Jackie Northam Veteran journalist Jackie Northam reports and produces long-form news and in-depth feature reports on for NPR News. Her pieces can be heard on NPR's Morning Edition, All Things Considered, and Weekend Edition, as well as NPR newscasts.

In Wake Of Brexit Vote, U.S. Loses Influence In The EU

  • Download
  • <iframe src="https://www.npr.org/player/embed/484058303/484058304" width="100%" height="290" frameborder="0" scrolling="no" title="NPR embedded audio player">
  • Transcript

British Foreign Secretary Philip Hammond (left) and U.S. Secretary of State John Kerry hold a joint press conference after meeting in London on Monday. The U.S. "could not ask for a better friend and ally," Kerry said. Daniel Leal-Olivas/AFP/AFP/Getty Images hide caption

toggle caption
Daniel Leal-Olivas/AFP/AFP/Getty Images

Chicago-based aircraft manufacturer Boeing would not divulge details about its deal with Iran Air — not the number of aircraft involved, the specific models or the price tag. Simon Dawson/Bloomberg via Getty Images hide caption

toggle caption
Simon Dawson/Bloomberg via Getty Images

U.S.-Russia Relations Are Frosty But They're Toasty On The Arctic Council

  • Download
  • <iframe src="https://www.npr.org/player/embed/482279767/482279770" width="100%" height="290" frameborder="0" scrolling="no" title="NPR embedded audio player">
  • Transcript

Father Of Orlando Gunman Saddened By Nightclub Massacre

  • Download
  • <iframe src="https://www.npr.org/player/embed/481914374/481914375" width="100%" height="290" frameborder="0" scrolling="no" title="NPR embedded audio player">
  • Transcript

After Nuclear Deal, Iran Pulls Quick Oil Production Rebound

  • Download
  • <iframe src="https://www.npr.org/player/embed/481750636/481750637" width="100%" height="290" frameborder="0" scrolling="no" title="NPR embedded audio player">
  • Transcript

A farmer handles a bag of Syngenta's bean seeds on a farm near Johannesburg, South Africa. Waldo Swiegers/Bloomberg via Getty Images hide caption

toggle caption
Waldo Swiegers/Bloomberg via Getty Images

U.S. Lawmakers Scrutinize China's Bid To Buy Agrichemical Giant Syngenta

  • Download
  • <iframe src="https://www.npr.org/player/embed/481138239/481168478" width="100%" height="290" frameborder="0" scrolling="no" title="NPR embedded audio player">
  • Transcript

Vietnamese navy officers (in white) talk with U.S. sailors aboard the guided missile destroyer USS Chafee in the central Vietnamese city of Danang in 2012. The two countries have increased military cooperation in recent years and President Obama announced Monday that he was lifting the ban on weapons sales to Vietnam. Hoang Dinh Nam/AFP/Getty Images hide caption

toggle caption
Hoang Dinh Nam/AFP/Getty Images

Now That Vietnam Can Buy U.S. Weapons, What Will It Want?

  • Download
  • <iframe src="https://www.npr.org/player/embed/479274241/479274242" width="100%" height="290" frameborder="0" scrolling="no" title="NPR embedded audio player">
  • Transcript

The Chinese company Fuling Plastic set up a plant in Allentown, Pa., last year. The company, which makes straws and other plastic products, supplies fast food chains. Chinese companies are expected to invest about $30 billion in the U.S. this year, doubling the record set last year. Jackie Northam/NPR hide caption

toggle caption
Jackie Northam/NPR

China Ramps Up U.S. Investments, From Straws To Semiconductors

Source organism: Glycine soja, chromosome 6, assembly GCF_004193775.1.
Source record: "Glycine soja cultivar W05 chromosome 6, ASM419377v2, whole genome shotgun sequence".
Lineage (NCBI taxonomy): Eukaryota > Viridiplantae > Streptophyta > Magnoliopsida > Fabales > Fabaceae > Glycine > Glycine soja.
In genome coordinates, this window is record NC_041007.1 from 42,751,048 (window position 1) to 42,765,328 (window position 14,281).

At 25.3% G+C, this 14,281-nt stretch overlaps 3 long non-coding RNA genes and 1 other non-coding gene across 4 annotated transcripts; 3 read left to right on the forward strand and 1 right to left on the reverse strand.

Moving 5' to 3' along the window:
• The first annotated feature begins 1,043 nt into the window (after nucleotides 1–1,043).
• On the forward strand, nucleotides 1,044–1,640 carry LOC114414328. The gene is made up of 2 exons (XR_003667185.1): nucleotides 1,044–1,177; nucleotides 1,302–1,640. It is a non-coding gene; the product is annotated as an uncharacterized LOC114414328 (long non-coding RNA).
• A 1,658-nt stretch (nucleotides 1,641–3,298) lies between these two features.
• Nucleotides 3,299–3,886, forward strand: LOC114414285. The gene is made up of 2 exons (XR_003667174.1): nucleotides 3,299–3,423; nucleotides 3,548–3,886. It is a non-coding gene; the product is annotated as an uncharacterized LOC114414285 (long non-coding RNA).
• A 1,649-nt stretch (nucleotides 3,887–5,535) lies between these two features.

• Download
  • <iframe src="https://www.npr.org/player/embed/478377861/478417239" width="100%" height="290" frameborder="0" scrolling="no" title="NPR embedded audio player">
  • Transcript

Injured Doctors Without Borders staff find shelter in a safe room after an airstrike on their hospital in Kunduz, Afghanistan. Anadolu Agency/Getty Images hide caption

toggle caption
Anadolu Agency/Getty Images

As War Dangers Multiply, Doctors Without Borders Struggles To Adapt

  • Download
  • <iframe src="https://www.npr.org/player/embed/477529276/477529277" width="100%" height="290" frameborder="0" scrolling="no" title="NPR embedded audio player">
  • Transcript

This photo dated April 1977 shows Megumi Yokota, who was kidnapped by North Korean agents later the same year. Megumi was one of eight Japanese nationals who Pyongyang confirmed were dead in 2002. North Korean leader Kim Jong-Il apologized for the kidnapping at an historic meeting with Japanese Prime Minister Junichiro Koizumi. -/AFP/Getty Images hide caption

toggle caption
-/AFP/Getty Images

Relatives Of Japanese Taken By North Korea Still Hope To Find Loved Ones

  • Download
  • <iframe src="https://www.npr.org/player/embed/477020330/477141350" width="100%" height="290" frameborder="0" scrolling="no" title="NPR embedded audio player">
  • Transcript

Syrian Raed Saleh came to Washington to receive an award for his rescue work in his homeland. However, he was turned back at Dulles International Airport outside Washington. No reason was given. In his honor, those attending the Tuesday evening banquet wore white helmets, a symbol of his group, Syria Civil Defense. Courtesy of Relief International hide caption

toggle caption
Courtesy of Relief International

A Syrian Lands In The U.S. For An Award, Only To Be Turned Back

  • Download
  • <iframe src="https://www.npr.org/player/embed/475148142/475161647" width="100%" height="290" frameborder="0" scrolling="no" title="NPR embedded audio player">
  • Transcript

Boeing Explores Doing Business With Iran's Commercial Airlines

  • Download
  • <iframe src="https://www.npr.org/player/embed/473912192/473912193" width="100%" height="290" frameborder="0" scrolling="no" title="NPR embedded audio player">
  • Transcript